Politics

Senior editor for Washington Post claims AR-15s were ‘invented for Nazi infantrymen’

Senior editor of The Washington Post Marc Fisher Tweeted that the AR-15 descended from the Nazi party.

Fisher tweeted an article he wrote in 2018 about the AR-15 rifle while saying, “Invented for Nazi infantrymen, further developed by the US military, the AR-15 was the Texas school shooter’s weapon of choice.”

Several known figures called out Fisher for what they said was an inaccurate tweet. Commentary Magazine editor Noah Rothman swiftly criticized Fisher’s tweet, going after the central claim that the AR-15 is a spiritual successor to Nazi guns.

Rothman provided a screenshot of a quote from Fisher’s article that said, “The AR-15… is a descendant of the machine guns Nazi infantrymen used against Soviet forces in World War II” and wrote, “[citation need],” accusing the piece of being insufficiently sourced. Rothman then added to his thread, asking, “Are we saying the Nazis invented the machine gun?”

Former NRA spokesperson and current conservative radio host Dana Loesch tweeted, “When you’re a senior editor and you can’t even do the most basic research on your topic this is the idiotic dribble you publish. This is an embarrassment of pretend journalism.”

“WTF is this?” tweeted The Glenn Beck Program writer Jason Buttrill. He then corrected Fisher, writing, “ArmaLite didn’t come around until the mid 1950’s. ‘Invented for Nazi infantrymen’… Bwahahahaha.”

Daily Wire associate editor Virginia Kruta provided some history, tweeting, “World War II ended in 1945, and the ArmaLite Rifle (AR) was not a thing until nearly a decade later. So tell me, was it the Nazis or ArmaLite who invented time travel?”

“I beg the media… don’t let anyone write about guns unless they actually own one and know something about them. Please,” journalist Ryan James Girdusky tweeted.

“Washington Post senior editor just throwing ‘Nazi’ into this with no justification. The AR-15 inventor was from Indiana…,” wrote Daily Signal author Jarrett Stepman.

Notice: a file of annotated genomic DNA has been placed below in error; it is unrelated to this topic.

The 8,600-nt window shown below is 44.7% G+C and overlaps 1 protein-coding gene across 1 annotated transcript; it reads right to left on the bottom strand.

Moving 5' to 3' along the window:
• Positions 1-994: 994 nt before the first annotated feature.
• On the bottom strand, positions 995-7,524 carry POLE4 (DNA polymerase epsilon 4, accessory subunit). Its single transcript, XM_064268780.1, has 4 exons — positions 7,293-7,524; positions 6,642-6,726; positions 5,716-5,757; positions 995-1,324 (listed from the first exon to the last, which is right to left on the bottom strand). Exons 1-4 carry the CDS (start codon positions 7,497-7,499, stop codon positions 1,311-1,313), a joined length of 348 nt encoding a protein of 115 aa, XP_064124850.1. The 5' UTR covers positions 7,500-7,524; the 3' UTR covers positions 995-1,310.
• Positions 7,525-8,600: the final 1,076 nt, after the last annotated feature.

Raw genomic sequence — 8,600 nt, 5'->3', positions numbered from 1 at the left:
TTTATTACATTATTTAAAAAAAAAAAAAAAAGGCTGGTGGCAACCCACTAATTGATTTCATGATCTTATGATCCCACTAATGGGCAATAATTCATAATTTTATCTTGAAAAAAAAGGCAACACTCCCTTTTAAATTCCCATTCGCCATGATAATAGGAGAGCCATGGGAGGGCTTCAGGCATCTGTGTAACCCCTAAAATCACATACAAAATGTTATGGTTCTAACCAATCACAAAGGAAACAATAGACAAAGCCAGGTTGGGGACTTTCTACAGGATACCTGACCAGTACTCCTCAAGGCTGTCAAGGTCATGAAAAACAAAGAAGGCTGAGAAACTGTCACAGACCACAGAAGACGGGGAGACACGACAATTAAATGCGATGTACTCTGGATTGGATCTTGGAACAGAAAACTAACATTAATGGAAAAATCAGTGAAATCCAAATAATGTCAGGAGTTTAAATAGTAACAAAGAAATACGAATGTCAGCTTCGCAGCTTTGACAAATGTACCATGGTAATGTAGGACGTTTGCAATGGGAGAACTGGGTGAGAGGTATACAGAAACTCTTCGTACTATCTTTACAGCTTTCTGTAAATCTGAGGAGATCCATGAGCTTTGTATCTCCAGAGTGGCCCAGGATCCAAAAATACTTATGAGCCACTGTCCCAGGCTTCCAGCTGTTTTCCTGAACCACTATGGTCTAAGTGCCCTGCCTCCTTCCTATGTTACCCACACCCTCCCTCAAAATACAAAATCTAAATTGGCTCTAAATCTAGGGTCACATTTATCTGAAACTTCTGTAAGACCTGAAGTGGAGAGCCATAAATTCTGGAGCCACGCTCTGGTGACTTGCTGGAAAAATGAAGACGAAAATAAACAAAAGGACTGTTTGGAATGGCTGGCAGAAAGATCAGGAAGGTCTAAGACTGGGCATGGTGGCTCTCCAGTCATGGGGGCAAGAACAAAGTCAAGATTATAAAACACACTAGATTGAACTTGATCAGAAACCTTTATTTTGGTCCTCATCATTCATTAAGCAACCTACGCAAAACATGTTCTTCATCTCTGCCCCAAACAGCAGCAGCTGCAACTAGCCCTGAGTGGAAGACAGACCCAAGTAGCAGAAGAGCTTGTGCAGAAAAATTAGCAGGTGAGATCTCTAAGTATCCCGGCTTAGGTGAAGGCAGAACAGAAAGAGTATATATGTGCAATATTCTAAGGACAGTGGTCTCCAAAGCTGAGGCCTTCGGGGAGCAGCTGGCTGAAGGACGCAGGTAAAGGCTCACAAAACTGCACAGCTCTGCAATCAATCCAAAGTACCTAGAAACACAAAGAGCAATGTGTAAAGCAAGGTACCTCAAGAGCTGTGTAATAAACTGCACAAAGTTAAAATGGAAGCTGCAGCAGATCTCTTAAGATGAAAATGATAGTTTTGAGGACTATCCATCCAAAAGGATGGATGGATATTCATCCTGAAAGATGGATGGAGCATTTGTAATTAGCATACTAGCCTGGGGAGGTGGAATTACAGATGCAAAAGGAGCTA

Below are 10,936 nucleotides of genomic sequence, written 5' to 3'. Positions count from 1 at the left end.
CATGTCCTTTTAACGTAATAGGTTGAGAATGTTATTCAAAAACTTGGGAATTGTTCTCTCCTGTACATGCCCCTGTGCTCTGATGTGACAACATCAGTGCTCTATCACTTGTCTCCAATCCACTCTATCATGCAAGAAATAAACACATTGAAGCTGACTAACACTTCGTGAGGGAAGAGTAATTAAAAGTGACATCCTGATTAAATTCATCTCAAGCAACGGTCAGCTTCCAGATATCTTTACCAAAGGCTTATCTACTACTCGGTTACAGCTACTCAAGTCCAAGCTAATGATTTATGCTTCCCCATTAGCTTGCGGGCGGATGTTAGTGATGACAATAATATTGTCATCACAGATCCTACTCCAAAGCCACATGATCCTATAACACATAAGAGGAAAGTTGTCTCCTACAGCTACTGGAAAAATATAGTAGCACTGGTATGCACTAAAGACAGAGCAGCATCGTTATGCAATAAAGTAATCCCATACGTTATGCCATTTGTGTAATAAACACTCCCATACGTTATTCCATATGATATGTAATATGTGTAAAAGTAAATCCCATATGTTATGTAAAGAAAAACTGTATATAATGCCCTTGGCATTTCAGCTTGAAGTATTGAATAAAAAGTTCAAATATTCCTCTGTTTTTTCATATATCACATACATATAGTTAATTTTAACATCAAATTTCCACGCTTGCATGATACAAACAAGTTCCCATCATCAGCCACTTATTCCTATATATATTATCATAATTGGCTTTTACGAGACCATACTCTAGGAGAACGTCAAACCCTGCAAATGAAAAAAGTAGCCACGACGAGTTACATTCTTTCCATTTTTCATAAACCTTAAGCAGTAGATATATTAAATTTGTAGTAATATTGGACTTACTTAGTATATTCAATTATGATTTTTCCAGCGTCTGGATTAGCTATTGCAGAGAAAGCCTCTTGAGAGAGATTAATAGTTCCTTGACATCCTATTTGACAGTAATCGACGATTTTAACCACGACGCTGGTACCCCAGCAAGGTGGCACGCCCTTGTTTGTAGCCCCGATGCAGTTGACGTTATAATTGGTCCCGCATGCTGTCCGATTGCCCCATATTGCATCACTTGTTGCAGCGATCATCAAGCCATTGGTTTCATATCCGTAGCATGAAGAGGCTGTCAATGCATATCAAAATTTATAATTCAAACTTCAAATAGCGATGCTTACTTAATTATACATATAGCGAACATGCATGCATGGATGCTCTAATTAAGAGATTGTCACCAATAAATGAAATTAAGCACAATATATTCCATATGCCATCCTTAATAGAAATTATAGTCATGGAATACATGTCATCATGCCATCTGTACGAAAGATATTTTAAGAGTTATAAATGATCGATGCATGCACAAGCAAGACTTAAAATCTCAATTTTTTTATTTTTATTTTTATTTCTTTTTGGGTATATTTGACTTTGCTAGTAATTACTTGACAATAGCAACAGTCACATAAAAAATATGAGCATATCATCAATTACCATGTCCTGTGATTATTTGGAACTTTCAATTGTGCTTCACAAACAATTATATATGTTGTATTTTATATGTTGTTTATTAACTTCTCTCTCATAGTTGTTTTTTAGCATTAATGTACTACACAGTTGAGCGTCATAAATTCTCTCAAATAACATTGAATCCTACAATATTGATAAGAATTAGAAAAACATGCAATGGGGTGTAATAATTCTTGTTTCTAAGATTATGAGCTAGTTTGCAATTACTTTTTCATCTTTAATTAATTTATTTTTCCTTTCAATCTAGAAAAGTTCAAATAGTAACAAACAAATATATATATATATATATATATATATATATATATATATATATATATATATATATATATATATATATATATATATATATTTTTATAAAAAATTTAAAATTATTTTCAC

Conservative commentator Ian Miles Cheong tweeted, “An amazing reach by the Washington Post, to call every assault rifle a weapon ‘invented for Nazi infantrymen.’”

Tablet’s Noam Blum put Fisher’s tweet into perspective, writing, “This connection is akin to calling the moon landing a Nazi legacy.”

“This is a straight up lie from a major publication,” tweeted National Review contributor Andrew Follet. 

The Federalist senior editor David Harsanyi tweeted, “Hey @mffisher, can you send your readers a citation to back-up your claim that the AR15 ‘is a descendant of the machine guns Nazi infantrymen used against Soviet forces in World War II?’”

Newsweek opinion editor Josh Hammer called the tweet, “Literal, egregious misinformation from the ‘democracy dies in darkness’ crowd.”

ARTICLE: PAUL MURDOCH 

MANAGING EDITOR: CARSON CHOATE

PHOTO CREDITS: FORBES

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Paul, 37, is from Scotland in the UK, but currently lives and works in Bangkok. Paul has worked in different industries such as telemarketing, retail, hospitality, farming, insurance, and teaching, where he works now. He teaches at an all-girls High School in Bangkok. “It’s a lot of work, but I love my job.” Paul has an active interest in politics. His reason for writing for FBA is to offer people the facts and allow them to make up their own minds. Whilst he believes opinion columns have their place, it is also important that people can have accurate news with no bias.

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